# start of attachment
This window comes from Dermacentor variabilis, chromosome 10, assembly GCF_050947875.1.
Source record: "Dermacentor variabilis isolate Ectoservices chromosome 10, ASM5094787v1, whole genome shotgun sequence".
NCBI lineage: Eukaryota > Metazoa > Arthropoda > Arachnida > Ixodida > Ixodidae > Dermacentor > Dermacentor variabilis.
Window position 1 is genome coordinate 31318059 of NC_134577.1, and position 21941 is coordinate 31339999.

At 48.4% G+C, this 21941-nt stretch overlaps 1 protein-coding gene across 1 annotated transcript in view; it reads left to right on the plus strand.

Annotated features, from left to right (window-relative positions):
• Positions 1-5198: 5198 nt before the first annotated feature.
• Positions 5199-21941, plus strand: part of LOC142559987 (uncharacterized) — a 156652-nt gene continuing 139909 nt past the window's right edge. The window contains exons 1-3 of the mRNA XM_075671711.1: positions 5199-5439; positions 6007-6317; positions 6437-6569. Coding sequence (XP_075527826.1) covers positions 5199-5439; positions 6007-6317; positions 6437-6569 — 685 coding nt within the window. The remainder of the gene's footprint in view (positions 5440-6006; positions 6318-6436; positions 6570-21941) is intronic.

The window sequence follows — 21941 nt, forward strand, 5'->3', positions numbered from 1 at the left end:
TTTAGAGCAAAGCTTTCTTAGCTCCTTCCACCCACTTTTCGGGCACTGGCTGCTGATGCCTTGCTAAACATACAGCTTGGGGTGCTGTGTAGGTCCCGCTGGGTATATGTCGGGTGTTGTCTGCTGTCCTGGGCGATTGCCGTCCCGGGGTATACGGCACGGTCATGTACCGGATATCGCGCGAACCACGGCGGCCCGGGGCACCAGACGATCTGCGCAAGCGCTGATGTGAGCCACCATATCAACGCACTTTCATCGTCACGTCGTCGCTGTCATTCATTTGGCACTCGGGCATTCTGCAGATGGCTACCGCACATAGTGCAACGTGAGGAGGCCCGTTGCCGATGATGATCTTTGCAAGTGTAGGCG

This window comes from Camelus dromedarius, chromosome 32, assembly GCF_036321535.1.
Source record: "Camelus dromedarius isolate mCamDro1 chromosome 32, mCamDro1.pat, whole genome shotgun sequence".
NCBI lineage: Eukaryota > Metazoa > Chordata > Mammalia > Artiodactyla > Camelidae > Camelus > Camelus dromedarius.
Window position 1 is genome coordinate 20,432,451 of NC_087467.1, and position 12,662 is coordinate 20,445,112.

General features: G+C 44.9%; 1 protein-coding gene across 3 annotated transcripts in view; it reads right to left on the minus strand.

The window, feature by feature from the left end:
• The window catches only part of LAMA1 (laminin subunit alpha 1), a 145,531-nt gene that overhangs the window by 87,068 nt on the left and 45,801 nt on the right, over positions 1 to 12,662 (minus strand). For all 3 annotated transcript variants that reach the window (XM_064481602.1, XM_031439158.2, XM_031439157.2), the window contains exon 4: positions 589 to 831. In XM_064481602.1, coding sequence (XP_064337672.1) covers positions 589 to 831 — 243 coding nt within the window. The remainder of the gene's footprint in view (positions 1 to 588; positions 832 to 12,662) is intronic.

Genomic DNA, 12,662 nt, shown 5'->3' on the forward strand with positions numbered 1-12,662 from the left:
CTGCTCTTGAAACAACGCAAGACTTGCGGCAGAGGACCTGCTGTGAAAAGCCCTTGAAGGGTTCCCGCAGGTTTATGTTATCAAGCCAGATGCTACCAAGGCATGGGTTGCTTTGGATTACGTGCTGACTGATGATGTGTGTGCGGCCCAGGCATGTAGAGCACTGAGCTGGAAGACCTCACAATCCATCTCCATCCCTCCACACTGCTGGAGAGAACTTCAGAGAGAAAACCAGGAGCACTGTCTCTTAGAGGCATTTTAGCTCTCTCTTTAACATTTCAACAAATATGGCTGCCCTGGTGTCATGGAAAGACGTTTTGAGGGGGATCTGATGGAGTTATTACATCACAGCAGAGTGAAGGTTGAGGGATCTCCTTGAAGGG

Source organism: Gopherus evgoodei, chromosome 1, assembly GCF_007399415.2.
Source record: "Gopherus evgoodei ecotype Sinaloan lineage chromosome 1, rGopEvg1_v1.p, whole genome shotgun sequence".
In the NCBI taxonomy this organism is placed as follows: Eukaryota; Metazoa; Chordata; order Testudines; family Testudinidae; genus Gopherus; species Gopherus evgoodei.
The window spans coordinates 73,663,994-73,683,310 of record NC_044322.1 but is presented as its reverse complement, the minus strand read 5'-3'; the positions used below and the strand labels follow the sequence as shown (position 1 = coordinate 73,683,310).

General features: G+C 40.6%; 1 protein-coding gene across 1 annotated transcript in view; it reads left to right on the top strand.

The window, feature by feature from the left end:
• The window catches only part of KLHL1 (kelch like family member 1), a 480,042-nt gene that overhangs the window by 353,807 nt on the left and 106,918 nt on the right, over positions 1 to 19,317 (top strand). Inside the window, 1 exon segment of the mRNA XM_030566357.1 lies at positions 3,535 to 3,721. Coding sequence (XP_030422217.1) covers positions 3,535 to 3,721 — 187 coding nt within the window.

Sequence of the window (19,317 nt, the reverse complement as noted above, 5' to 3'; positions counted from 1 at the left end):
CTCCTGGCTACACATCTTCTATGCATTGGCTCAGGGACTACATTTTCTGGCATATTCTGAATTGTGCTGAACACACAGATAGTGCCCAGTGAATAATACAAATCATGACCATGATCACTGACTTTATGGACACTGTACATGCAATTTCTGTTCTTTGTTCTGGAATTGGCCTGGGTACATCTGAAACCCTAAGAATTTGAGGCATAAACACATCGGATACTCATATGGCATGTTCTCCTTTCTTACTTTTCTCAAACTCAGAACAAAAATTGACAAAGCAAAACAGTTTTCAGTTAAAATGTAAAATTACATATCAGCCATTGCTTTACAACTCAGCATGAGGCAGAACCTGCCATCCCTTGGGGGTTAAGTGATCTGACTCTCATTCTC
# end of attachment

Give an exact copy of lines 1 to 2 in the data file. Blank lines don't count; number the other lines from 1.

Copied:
This window comes from Dermacentor variabilis, chromosome 10, assembly GCF_050947875.1.
Source record: "Dermacentor variabilis isolate Ectoservices chromosome 10, ASM5094787v1, whole genome shotgun sequence".